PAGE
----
Taking a look at the Washington Redskins positions entering training camp. Today: Defensive line.
Returning starters: Jason Hatcher
Up for grabs: The starting jobs appear set with Paea, Knighton and Hatcher from left to right. But Chris Baker could somehow wrestle the left end job away from Paea. I don’t think that will happen; Paea fits nicely with what the Redskins want to do up front and he was a key free-agent signing. But having Baker does provide the Redskins with solid depth. And that depth should be more beneficial in nickel situations when they have more players who can collapse the pocket -- provided Hatcher stays healthy, of course.
What they still need: They’re in pretty good shape up front, both with the starters and the reserves. So what they really need is for Knighton and Hatcher to play well. For Knighton that means being in shape. He spent the offseason losing weight (had heard he was near 400 pounds when he signed). He can play at a higher weight than most but the Redskins still wanted him to lose some pounds. (They included a weight clause for $450,000 in his contract.) For Hatcher, playing well means staying healthy. He showed flashes of his talent last season, beating double-teams and making some plays in the backfield. But a lingering knee injury prevented him from having a big season. He wasn’t bad, but Hatcher wasn’t as disruptive as needed. Playing in a heavier one-gap scheme should fit the strengths of both Hatcher and Paea.
Pivotal year: For Knighton. He signed only a one-year deal -- a few teams apparently were scared off by the weight. If he wants a multiyear deal, he must stay in (relatively) good shape and produce. If that happens, the Redskins would be happy to give him the contract he wanted this offseason.
Don’t forget about: Jean Francois. He’s an excellent fit for what the Redskins want and should work well with their nickel package. His quickness was evident in the spring. Another guy to not forget is Frank Kearse. He played well as a backup last season and can help at multiple spots. He’s not a guy I spent much time discussing with anyone this offseason, but he helps with depth.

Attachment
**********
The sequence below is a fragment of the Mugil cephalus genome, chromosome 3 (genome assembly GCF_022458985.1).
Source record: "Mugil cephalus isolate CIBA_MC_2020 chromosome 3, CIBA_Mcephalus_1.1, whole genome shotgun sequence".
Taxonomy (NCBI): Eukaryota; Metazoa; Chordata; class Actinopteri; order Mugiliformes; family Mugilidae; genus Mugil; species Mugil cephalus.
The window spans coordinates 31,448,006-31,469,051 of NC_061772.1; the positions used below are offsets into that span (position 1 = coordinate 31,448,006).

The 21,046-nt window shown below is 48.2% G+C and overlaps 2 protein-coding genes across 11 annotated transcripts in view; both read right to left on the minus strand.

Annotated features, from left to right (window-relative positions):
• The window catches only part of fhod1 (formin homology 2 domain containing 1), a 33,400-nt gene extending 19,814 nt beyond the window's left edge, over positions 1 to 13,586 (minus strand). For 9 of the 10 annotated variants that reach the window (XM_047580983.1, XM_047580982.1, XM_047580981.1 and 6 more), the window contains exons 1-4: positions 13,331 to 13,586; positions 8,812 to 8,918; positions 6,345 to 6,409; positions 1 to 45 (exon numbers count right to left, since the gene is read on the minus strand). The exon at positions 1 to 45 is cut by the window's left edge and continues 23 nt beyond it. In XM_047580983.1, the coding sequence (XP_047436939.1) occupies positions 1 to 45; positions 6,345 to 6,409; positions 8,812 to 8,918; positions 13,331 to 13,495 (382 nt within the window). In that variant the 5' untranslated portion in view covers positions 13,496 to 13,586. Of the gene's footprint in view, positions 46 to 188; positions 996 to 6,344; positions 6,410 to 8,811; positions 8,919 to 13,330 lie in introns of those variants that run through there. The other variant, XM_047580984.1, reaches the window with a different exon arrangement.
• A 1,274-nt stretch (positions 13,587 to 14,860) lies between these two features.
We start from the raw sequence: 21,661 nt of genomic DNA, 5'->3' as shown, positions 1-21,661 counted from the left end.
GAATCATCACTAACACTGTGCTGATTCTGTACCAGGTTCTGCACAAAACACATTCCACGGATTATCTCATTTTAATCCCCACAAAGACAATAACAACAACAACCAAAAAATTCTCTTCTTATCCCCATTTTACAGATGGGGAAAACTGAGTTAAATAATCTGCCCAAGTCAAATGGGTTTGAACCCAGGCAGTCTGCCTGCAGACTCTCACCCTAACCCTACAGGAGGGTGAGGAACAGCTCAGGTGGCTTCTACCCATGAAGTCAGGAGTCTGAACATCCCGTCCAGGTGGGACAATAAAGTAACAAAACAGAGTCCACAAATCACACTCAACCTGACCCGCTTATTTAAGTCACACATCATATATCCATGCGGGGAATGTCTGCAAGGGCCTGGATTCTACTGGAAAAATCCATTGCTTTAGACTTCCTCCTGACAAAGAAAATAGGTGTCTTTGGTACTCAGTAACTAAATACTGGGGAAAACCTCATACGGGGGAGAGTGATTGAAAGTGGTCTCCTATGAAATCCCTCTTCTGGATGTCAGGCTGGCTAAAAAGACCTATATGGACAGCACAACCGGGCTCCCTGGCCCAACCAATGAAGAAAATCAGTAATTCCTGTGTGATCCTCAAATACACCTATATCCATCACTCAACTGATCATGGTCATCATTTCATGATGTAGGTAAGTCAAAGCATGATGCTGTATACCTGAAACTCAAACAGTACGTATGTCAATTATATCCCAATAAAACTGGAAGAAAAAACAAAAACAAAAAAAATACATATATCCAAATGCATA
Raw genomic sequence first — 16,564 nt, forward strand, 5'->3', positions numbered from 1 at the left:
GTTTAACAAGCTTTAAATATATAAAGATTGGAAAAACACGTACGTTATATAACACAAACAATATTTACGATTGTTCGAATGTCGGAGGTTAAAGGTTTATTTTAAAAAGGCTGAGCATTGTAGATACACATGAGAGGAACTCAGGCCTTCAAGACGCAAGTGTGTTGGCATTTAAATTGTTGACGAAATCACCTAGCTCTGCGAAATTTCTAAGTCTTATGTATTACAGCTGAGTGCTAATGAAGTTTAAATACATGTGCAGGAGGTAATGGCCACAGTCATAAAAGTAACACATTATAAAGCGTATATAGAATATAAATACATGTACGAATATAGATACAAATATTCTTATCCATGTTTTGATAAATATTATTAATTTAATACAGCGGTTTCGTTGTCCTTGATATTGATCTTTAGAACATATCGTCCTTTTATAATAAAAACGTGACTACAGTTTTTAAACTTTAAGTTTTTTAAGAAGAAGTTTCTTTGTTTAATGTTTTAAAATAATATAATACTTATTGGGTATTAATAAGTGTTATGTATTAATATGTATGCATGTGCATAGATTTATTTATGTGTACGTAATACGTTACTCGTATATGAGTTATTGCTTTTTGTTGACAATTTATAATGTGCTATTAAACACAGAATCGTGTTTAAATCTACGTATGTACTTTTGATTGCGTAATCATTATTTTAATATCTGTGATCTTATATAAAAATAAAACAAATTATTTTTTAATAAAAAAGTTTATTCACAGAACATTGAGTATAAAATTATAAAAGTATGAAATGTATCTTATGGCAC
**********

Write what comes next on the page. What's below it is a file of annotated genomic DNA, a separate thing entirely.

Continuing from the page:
One question: Where does Kedric Golston fit in? He’s been a key reserve since 2008 and still helps on special teams and is a good pro in the locker room. But will there be room for him this season?
Outlook: It’s good. The Redskins knew a key to improving the defense was getting stronger up front. Bowen was a nice player for a couple of years, but his injuries had greatly reduced his effectiveness. And Cofield might not be ready to play until the season begins after offseason surgery so the Redskins had little choice but to move on. If all goes well, this could be their best front in several years -- but we’ve all seen too many years when it doesn’t all go well. Still, they have versatility with Paea, Hatcher, Jean Francois as quality rushers in nickel packages. Last season, Hatcher was the lone inside threat and his knee prevented him from doing damage. Baker can help here, too. If Knighton loses enough weight and regains some quickness, he can help collapse the pocket out of their base 3-4 defense. This group should be the strength of the defense -- and that’s what the Redskins intended. The best way to help the secondary: improve the front. It starts with being better against the run on first down. The Redskins were 19th in this area in 2014, allowing 4.11 yards per carry. With Knighton, they have a true run-stopper. The nice thing about him is that the Redskins can vary their gap responsibilities if they want because he can definitely be a two-gap player.